Saturday, February 2, 2019

Long live the SUNWdhcpd!

I was updating a very aged and venerable infrastructure server from OpenIndiana 151a8 (the last "dev" release) into modern-day OpenIndiana hipster. This caused a number of disruptions due to changes in various daemons' configuration and old data file handling, which was not surprising given that half a decade was skipped overnight as far as installed software versions were concerned.

But the more complicated part was that this server was also providing DHCP to the network, with neat use of SUNWdhcp server with heavy use of macros. SUNWdhcp macros are snippets which group a few DHCP options as relevant for this or that client profile, such as subnet-addressing related options, and preferred "nearer" DNS and NTP servers, etc. They can be combined into further macros to build up ultimate configurations applicable to various subnets and hardware types, and IP addresses can be reserved (with or without a particular device's MAC address) to map a macro configuration to the device and thoroughly set it up, maybe not in the same way as its neighbor. Also the server allows for programmatic reconfiguration of DHCP settings and reservations, using CLI and GUI tools. In particular, this is heavily used by the Sun Ray Server software to set up address management for its clients.

In short, upgrading into some other respectable solution like ISC dhcpd was complicated, as it does not serve similar concepts. It was probably possible to generate one configuration file from another with some smart script, but then updating the configs (say, add a new DNS server replica for clients to talk to) would require many coordinated changes in many places, rather than changing one line in a macro. So this was never pursued in the past years, as the server ticked and its software grew older and older.

But now, the upgrades came... And the service just disappeared, because long ago between OI 151a8 and the recommended interim step of OI hipster-2015, the SUNWdhcp server just stopped working in new illumos-gate builds... and nobody looked much at the why's... and then it was ripped away.

I went into the snapshot of older version deployment and tarballed the files which were the content of "dhcp" and "dhcpmgr" packages, and unpacked that into the new root - but the service did not work, which was sort of sadly expected.

Finally, I had the big-kick incentive to take a harder look. If the issue would be something simple, fixing it would be "cheaper" than migrating those server configs, and would allow to retain other benefits of having SUNWdhcp instead if there.

And indeed, with the help of Andy Fiddaman as we met up on FOSDEM, we traced the issue into the following chain of events: the dhcp-server service starts in.dhcpd daemon; the daemon starts a helper dsvclockd that finds and loads shared-object modules to operate with different formats of data files with DHCP configurations (there are plain-text files and binary databases). However, the helper exited very quickly, and the in.dhcpd daemon did not find a "door" to interact with the helper, so it also exited. We ultimately traced that the helper claims that no modules are to be used, meaning that either none were found, or of those found none contained the expected symbols. But like in the years before, the service was looking in correct directory, and libraries there did contain the symbol... so why?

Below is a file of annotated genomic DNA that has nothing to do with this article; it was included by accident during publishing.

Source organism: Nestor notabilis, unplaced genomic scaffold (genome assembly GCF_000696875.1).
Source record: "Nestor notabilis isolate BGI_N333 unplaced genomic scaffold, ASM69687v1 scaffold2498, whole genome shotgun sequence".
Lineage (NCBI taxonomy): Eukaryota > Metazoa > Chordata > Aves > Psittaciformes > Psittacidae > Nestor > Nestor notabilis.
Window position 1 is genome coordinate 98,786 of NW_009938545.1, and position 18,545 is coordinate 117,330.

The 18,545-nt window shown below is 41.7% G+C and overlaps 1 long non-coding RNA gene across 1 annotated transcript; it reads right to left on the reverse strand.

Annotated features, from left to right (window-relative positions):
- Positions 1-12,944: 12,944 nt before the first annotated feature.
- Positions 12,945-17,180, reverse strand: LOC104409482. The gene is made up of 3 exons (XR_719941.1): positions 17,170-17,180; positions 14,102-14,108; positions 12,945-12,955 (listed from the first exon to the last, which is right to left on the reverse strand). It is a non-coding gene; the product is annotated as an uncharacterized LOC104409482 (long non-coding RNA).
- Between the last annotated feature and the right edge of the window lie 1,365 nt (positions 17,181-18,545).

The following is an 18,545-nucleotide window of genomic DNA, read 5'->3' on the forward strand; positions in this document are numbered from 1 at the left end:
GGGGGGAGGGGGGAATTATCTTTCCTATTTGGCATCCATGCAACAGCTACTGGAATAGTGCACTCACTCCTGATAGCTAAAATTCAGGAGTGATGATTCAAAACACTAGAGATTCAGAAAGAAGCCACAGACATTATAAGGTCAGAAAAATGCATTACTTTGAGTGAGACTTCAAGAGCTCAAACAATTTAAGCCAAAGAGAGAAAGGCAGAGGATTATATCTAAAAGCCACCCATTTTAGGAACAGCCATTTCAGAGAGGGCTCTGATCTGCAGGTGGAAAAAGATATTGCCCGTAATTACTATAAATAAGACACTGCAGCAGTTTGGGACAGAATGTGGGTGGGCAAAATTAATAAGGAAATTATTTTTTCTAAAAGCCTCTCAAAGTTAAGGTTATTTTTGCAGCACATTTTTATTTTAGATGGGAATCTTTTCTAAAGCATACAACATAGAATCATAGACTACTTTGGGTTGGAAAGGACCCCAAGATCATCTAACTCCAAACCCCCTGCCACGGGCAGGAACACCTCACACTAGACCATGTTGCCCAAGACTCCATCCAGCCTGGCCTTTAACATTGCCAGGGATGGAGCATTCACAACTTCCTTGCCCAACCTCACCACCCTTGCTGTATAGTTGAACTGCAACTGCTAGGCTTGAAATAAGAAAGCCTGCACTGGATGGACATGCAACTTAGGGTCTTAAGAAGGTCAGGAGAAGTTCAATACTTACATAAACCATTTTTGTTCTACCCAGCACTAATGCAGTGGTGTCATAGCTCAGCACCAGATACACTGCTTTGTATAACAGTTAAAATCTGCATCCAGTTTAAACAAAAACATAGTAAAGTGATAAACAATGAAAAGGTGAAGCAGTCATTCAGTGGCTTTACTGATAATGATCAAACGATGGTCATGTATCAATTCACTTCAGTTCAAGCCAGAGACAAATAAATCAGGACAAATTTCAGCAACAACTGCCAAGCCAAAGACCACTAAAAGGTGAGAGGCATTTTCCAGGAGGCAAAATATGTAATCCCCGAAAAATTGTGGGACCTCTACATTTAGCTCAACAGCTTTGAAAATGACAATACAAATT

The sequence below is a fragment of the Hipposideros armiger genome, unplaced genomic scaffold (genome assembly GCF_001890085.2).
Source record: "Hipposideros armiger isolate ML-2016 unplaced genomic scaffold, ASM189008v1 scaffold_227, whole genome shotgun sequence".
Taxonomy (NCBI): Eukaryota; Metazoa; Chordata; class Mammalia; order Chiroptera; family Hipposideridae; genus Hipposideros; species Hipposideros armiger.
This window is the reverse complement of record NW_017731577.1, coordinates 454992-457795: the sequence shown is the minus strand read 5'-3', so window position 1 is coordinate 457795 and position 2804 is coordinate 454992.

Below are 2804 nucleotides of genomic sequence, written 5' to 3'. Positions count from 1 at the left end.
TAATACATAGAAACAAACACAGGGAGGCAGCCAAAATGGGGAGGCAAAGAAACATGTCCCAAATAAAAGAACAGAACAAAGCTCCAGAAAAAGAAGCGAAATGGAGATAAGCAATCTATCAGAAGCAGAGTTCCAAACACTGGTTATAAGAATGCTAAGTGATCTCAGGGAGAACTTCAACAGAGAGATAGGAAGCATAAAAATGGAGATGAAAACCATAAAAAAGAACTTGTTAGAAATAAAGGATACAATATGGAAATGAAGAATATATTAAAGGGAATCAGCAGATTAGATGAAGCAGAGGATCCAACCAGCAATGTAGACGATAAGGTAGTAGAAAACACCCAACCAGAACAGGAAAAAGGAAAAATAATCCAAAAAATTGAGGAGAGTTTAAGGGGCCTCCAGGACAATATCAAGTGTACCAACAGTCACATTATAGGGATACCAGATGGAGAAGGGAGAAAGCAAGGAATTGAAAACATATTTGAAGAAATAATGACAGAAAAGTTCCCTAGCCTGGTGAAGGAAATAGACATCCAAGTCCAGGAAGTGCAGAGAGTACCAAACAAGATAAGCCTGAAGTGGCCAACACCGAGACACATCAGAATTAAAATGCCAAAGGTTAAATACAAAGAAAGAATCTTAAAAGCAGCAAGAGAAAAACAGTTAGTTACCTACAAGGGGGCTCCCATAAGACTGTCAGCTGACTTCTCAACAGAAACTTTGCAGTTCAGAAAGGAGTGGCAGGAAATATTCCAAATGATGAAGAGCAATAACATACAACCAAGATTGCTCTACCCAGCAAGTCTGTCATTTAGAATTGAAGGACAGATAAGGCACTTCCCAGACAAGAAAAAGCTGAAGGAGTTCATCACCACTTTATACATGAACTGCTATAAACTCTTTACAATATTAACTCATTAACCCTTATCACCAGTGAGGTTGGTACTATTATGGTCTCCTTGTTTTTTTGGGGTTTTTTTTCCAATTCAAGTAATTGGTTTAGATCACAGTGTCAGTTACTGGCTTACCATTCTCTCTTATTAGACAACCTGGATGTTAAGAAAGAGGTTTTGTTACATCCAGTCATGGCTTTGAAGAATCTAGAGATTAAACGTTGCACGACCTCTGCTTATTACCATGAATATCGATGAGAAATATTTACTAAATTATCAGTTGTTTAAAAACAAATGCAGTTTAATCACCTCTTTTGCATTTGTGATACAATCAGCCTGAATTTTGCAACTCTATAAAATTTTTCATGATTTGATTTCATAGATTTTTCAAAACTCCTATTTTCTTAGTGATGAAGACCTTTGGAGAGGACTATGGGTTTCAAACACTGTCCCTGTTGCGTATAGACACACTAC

Then it caught our attention that the trace of the binary did refer to the directory, but not to actual shared object files. Andy's magic with dtrace and mdb confirmed that the glob() command returns GLOB_NOMATCH and so it does not like the pattern it searches by for some reason. But the same pattern string did find the libraries when used e.g. in shell command line...

The git history of glob.c showed that it was not very turbulent, with a screenful of most recent commits being in 2008, 2013, 2015 and 2017. But the timeframe of a very big change in 2013 did match the breakage of the DHCP software. Given the scale of that glob code change, it is reasonable to assume that some fringe behaviors changed, even if we can't quickly point where for this particular issue.

What's better, this bit of data pushed us to good experiments: the pattern that DHCP code was looking for involved an escaped period character before the extension, which could be quite a edge case. Adding symlinks that would have the backslash (or two) in the filename did not resolve the problem. The next idea was to remove that backslash from the pattern (monkey-patching the binary /usr/lib/ with Midnight Commander, to remove the slash character and add a zero-character in the end of string, so file size stays the same). And this was a hit!

The SUNWdhcp server has again started and hands out addresses, and its management tools work again!

I am not quite holding my breath that the fixed version at can be re-introduced into illumos-gate (or arranged as a standalone project easily), but at least now we know how people can fix their setups in place :)

Also note that for the GUI tools, you would need an Oracle Java (with better X11 integration than openjdk) and at that, a 32-bit capable build (it uses JNI to get into shared objects, so bitness has to match) meaning that you need an Oracle Java 6 or 7 (tested both) and a -d32 command-line option if your JRE/JDK directory includes both bitnesses. To run that JVM, make sure also that you have the SUNWlibC package installed.

The tools are wrapped by scripts which hardcode use of /usr/java/bin/java, so if your system is updated to use the newer java by default, you may have to tweak the scripts for dhcpmgr, dhtadm, pntadm, and dhcpconfig. On a side note, similar fix may be needed by printmgr and slp.

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